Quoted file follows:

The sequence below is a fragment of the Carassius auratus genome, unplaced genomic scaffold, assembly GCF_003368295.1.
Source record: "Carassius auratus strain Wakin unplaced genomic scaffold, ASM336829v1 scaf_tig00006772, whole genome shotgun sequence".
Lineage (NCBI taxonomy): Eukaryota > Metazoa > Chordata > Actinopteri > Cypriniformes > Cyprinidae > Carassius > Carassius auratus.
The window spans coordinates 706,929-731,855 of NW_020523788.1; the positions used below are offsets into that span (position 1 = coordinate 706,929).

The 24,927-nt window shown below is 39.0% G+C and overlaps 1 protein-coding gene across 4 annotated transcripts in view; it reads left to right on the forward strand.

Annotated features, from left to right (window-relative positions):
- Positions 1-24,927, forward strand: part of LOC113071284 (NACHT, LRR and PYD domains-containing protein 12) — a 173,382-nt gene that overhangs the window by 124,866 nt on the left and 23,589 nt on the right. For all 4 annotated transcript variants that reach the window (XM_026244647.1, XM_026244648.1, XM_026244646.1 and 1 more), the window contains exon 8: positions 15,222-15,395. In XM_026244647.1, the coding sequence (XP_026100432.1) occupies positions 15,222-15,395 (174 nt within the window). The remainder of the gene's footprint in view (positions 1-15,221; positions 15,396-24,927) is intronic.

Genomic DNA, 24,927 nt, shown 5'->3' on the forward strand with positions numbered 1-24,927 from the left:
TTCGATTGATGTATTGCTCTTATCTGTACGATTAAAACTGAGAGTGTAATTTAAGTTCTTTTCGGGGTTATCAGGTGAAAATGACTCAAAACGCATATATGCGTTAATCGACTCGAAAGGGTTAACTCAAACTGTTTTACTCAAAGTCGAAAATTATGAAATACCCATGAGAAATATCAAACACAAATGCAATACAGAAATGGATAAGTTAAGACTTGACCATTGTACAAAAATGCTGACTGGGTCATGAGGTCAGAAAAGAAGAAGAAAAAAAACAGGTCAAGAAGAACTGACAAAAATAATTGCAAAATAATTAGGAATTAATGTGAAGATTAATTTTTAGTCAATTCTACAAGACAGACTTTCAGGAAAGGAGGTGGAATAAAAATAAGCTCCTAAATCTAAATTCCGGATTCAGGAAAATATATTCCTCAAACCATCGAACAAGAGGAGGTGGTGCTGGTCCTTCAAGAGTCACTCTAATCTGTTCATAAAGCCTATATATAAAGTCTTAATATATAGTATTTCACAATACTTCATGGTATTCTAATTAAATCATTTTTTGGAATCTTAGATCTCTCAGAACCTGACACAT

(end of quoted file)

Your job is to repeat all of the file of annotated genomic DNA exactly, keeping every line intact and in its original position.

The sequence below is a fragment of the Carassius auratus genome, unplaced genomic scaffold, assembly GCF_003368295.1.
Source record: "Carassius auratus strain Wakin unplaced genomic scaffold, ASM336829v1 scaf_tig00006772, whole genome shotgun sequence".
Lineage (NCBI taxonomy): Eukaryota > Metazoa > Chordata > Actinopteri > Cypriniformes > Cyprinidae > Carassius > Carassius auratus.
The window spans coordinates 706,929-731,855 of NW_020523788.1; the positions used below are offsets into that span (position 1 = coordinate 706,929).

The 24,927-nt window shown below is 39.0% G+C and overlaps 1 protein-coding gene across 4 annotated transcripts in view; it reads left to right on the forward strand.

Annotated features, from left to right (window-relative positions):
- Positions 1-24,927, forward strand: part of LOC113071284 (NACHT, LRR and PYD domains-containing protein 12) — a 173,382-nt gene that overhangs the window by 124,866 nt on the left and 23,589 nt on the right. For all 4 annotated transcript variants that reach the window (XM_026244647.1, XM_026244648.1, XM_026244646.1 and 1 more), the window contains exon 8: positions 15,222-15,395. In XM_026244647.1, the coding sequence (XP_026100432.1) occupies positions 15,222-15,395 (174 nt within the window). The remainder of the gene's footprint in view (positions 1-15,221; positions 15,396-24,927) is intronic.

Genomic DNA, 24,927 nt, shown 5'->3' on the forward strand with positions numbered 1-24,927 from the left:
TTCGATTGATGTATTGCTCTTATCTGTACGATTAAAACTGAGAGTGTAATTTAAGTTCTTTTCGGGGTTATCAGGTGAAAATGACTCAAAACGCATATATGCGTTAATCGACTCGAAAGGGTTAACTCAAACTGTTTTACTCAAAGTCGAAAATTATGAAATACCCATGAGAAATATCAAACACAAATGCAATACAGAAATGGATAAGTTAAGACTTGACCATTGTACAAAAATGCTGACTGGGTCATGAGGTCAGAAAAGAAGAAGAAAAAAAACAGGTCAAGAAGAACTGACAAAAATAATTGCAAAATAATTAGGAATTAATGTGAAGATTAATTTTTAGTCAATTCTACAAGACAGACTTTCAGGAAAGGAGGTGGAATAAAAATAAGCTCCTAAATCTAAATTCCGGATTCAGGAAAATATATTCCTCAAACCATCGAACAAGAGGAGGTGGTGCTGGTCCTTCAAGAGTCACTCTAATCTGTTCATAAAGCCTATATATAAAGTCTTAATATATAGTATTTCACAATACTTCATGGTATTCTAATTAAATCATTTTTTGGAATCTTAGATCTCTCAGAACCTGACACAT